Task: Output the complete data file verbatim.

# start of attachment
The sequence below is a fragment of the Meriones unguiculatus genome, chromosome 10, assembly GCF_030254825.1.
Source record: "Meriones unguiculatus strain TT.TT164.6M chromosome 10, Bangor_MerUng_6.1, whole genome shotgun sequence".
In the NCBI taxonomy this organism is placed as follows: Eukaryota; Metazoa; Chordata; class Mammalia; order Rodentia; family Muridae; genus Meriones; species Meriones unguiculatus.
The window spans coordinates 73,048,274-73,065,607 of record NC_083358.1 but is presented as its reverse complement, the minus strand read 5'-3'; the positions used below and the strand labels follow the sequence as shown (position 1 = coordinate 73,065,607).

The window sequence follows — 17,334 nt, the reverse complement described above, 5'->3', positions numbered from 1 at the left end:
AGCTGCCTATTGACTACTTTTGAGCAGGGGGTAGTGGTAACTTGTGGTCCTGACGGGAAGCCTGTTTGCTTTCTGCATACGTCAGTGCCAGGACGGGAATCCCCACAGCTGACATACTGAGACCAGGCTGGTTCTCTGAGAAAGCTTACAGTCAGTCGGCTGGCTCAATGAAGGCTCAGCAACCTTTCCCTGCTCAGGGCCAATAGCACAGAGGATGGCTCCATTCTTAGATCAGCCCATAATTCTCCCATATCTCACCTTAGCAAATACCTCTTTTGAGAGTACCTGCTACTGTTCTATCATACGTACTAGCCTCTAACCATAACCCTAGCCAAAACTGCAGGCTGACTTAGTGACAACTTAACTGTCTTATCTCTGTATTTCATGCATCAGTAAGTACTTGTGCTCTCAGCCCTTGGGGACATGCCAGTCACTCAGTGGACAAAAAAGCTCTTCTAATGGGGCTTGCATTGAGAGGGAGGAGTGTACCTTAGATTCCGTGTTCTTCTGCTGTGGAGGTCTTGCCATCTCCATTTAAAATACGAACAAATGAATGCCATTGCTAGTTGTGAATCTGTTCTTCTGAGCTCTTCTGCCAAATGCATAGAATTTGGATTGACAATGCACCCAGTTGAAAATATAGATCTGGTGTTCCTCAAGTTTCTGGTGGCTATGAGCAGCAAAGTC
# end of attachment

The sequence below is a fragment of the Meriones unguiculatus genome, chromosome 10, assembly GCF_030254825.1.
Source record: "Meriones unguiculatus strain TT.TT164.6M chromosome 10, Bangor_MerUng_6.1, whole genome shotgun sequence".
In the NCBI taxonomy this organism is placed as follows: Eukaryota; Metazoa; Chordata; class Mammalia; order Rodentia; family Muridae; genus Meriones; species Meriones unguiculatus.
The window spans coordinates 73,048,274-73,065,607 of record NC_083358.1 but is presented as its reverse complement, the minus strand read 5'-3'; the positions used below and the strand labels follow the sequence as shown (position 1 = coordinate 73,065,607).

The window sequence follows — 17,334 nt, the reverse complement described above, 5'->3', positions numbered from 1 at the left end:
AGCTGCCTATTGACTACTTTTGAGCAGGGGGTAGTGGTAACTTGTGGTCCTGACGGGAAGCCTGTTTGCTTTCTGCATACGTCAGTGCCAGGACGGGAATCCCCACAGCTGACATACTGAGACCAGGCTGGTTCTCTGAGAAAGCTTACAGTCAGTCGGCTGGCTCAATGAAGGCTCAGCAACCTTTCCCTGCTCAGGGCCAATAGCACAGAGGATGGCTCCATTCTTAGATCAGCCCATAATTCTCCCATATCTCACCTTAGCAAATACCTCTTTTGAGAGTACCTGCTACTGTTCTATCATACGTACTAGCCTCTAACCATAACCCTAGCCAAAACTGCAGGCTGACTTAGTGACAACTTAACTGTCTTATCTCTGTATTTCATGCATCAGTAAGTACTTGTGCTCTCAGCCCTTGGGGACATGCCAGTCACTCAGTGGACAAAAAAGCTCTTCTAATGGGGCTTGCATTGAGAGGGAGGAGTGTACCTTAGATTCCGTGTTCTTCTGCTGTGGAGGTCTTGCCATCTCCATTTAAAATACGAACAAATGAATGCCATTGCTAGTTGTGAATCTGTTCTTCTGAGCTCTTCTGCCAAATGCATAGAATTTGGATTGACAATGCACCCAGTTGAAAATATAGATCTGGTGTTCCTCAAGTTTCTGGTGGCTATGAGCAGCAAAGTC